With RAID1, you are supposed to use only 2 drives or maximum three (3-way mirror) because to have more than 3 copies of the same data is really costly in terms of disk space. RAID1E allows you to stick to the mirror configuration while having more than two disks in the set.

Use RAID1E when you need to get a reliable storage, surviving a single disk failure, made over odd number of disks.

Disk 1 Disk 2 Disk 3
1 1 2
2 3 3
4 4 5
5 6 6

RAID Level 1 (Mirror)

Use mirroring when you need reliable storage of relatively small capacity.

Mirroring (RAID1) stores two identical copies of data on two hard drives. Should one of the drives fail, all the data can be read from the other drive. Mirroring does not use blocks and stripes.

Read speed can be improved in certain implementations, because read requests are sent to two drives in turn. Similar to RAID0, this should increase speed by the factor of two. However, not all implementations take advantage of this technique.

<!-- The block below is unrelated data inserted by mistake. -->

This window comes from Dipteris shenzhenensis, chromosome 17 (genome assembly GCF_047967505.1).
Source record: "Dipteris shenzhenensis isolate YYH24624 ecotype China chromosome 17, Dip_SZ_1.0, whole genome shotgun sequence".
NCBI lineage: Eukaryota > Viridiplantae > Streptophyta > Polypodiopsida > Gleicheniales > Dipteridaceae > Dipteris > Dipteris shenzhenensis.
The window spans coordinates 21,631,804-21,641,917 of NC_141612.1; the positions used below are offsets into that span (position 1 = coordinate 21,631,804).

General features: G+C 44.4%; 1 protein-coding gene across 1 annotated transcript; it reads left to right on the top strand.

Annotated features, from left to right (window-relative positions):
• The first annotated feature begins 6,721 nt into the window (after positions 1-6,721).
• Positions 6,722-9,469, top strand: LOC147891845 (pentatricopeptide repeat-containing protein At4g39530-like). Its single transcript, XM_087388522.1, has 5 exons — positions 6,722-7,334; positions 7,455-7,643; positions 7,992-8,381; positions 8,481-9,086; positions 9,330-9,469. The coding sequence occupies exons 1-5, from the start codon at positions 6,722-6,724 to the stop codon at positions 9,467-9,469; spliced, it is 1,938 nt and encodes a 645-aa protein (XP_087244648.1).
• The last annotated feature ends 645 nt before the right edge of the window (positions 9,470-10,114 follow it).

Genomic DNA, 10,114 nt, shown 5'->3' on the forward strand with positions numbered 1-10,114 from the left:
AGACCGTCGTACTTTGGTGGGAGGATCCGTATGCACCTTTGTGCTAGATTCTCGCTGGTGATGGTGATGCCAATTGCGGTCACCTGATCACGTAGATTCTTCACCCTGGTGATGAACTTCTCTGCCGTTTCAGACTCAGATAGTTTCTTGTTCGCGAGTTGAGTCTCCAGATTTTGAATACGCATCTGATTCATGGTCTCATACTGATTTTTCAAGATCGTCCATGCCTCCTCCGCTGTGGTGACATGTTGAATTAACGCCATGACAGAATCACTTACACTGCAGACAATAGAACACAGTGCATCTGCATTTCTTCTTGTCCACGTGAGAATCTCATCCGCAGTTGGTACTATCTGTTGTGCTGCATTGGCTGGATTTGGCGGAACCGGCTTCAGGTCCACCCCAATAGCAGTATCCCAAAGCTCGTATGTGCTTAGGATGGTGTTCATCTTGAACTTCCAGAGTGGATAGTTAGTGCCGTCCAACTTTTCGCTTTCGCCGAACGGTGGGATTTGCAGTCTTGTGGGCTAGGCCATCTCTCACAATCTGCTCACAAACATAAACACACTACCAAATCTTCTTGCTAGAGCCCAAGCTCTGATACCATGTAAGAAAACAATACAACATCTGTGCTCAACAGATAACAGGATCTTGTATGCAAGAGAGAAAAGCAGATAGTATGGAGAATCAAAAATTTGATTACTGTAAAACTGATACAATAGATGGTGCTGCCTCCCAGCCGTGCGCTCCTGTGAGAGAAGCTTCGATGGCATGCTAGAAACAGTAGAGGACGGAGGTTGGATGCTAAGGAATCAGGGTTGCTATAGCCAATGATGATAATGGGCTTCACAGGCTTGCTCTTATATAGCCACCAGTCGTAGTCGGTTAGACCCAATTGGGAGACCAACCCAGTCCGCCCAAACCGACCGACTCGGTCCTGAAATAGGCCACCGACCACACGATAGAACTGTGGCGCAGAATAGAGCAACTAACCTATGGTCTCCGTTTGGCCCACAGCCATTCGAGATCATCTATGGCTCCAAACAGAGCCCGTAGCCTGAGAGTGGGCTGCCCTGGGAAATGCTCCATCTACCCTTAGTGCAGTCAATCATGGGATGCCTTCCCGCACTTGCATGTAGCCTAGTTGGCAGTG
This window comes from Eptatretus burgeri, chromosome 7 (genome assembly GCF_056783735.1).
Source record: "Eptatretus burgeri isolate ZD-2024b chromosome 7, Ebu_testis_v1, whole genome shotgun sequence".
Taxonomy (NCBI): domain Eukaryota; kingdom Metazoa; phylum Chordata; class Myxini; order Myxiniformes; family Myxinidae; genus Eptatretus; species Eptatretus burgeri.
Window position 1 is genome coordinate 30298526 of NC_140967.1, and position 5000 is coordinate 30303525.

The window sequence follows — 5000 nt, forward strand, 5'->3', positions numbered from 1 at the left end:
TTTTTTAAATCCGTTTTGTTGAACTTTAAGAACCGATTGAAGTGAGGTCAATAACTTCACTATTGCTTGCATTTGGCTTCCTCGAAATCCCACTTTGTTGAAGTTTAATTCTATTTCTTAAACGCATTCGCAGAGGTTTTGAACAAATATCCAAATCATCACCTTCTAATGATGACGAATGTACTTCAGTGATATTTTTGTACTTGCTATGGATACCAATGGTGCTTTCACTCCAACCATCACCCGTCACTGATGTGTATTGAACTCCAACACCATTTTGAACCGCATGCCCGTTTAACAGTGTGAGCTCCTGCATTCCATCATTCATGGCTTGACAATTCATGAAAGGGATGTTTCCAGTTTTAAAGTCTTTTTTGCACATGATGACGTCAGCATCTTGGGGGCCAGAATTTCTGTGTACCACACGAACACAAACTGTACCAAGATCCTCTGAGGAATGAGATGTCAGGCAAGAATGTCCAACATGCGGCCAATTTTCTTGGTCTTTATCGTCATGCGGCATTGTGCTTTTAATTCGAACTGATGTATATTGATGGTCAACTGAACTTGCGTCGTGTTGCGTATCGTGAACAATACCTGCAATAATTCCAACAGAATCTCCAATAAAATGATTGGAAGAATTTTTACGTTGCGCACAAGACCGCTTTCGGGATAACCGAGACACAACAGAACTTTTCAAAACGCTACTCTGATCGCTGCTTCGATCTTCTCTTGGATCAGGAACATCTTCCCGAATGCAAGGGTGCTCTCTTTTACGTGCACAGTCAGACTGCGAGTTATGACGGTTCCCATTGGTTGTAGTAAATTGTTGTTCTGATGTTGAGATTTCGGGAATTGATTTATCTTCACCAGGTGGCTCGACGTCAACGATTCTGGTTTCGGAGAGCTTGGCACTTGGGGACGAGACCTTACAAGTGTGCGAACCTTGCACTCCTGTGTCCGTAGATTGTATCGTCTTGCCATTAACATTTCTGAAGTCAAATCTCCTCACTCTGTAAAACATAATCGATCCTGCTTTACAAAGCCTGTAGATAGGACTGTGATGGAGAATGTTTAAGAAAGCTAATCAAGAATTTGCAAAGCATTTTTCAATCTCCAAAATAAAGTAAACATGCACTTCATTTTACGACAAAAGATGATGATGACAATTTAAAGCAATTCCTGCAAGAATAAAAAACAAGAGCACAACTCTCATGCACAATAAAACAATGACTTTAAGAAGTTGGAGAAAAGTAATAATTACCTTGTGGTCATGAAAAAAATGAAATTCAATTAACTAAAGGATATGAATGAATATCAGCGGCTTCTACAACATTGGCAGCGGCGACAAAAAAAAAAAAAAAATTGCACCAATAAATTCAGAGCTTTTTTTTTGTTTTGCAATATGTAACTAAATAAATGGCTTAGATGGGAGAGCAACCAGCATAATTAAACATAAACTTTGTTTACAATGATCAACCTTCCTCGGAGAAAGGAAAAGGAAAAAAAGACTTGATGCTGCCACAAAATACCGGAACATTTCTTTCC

Write speed on RAID1 is the same as the write speed of a single disk, because all the copies of the data must be updated.

RAID1 uses the capacity of one of its drives to maintain fault tolearnce. This amounts to 50% capacity loss for the array. E.g. if you combine two 500GB drives in RAID1, you'd only get 500GB of usable disk space.

If RAID1 controller fails you do not need to recover neither array configuration nor data from it. To get data you should just connect any of the drives to the known-good computer.

Disk 1 Disk 2
1 1
2 2
3 3

RAID Level 5 (Stripe with parity)

RAID5 fits as large, reliable, relatively cheap storage.

RAID5 writes data blocks evenly to all the disks, in a pattern similar to RAID0. However, one additional "parity" block is written in each row. This additional parity, derived from all the data blocks in the row, provides redundancy. If one of the drives fails and thus one block in the row is unreadable, the contents of this block can be reconstructed using parity data together with all the remaining data blocks.

If all drives are OK, read requests are distributed evenly across drives, providing read speed similar to that of RAID0. For N disks in the array, RAID0 provides N times faster reads and RAID5 provides (N-1) times faster reads. If one of the drives has failed, the read speed degrades to that of a single drive, because all blocks in a row are required to serve the request.

Write speed of a RAID5 is limited by the parity updates. For each written block, its corresponding parity block has to be read, updated, and then written back. Thus, there is no significant write speed improvement on RAID5, if any at all.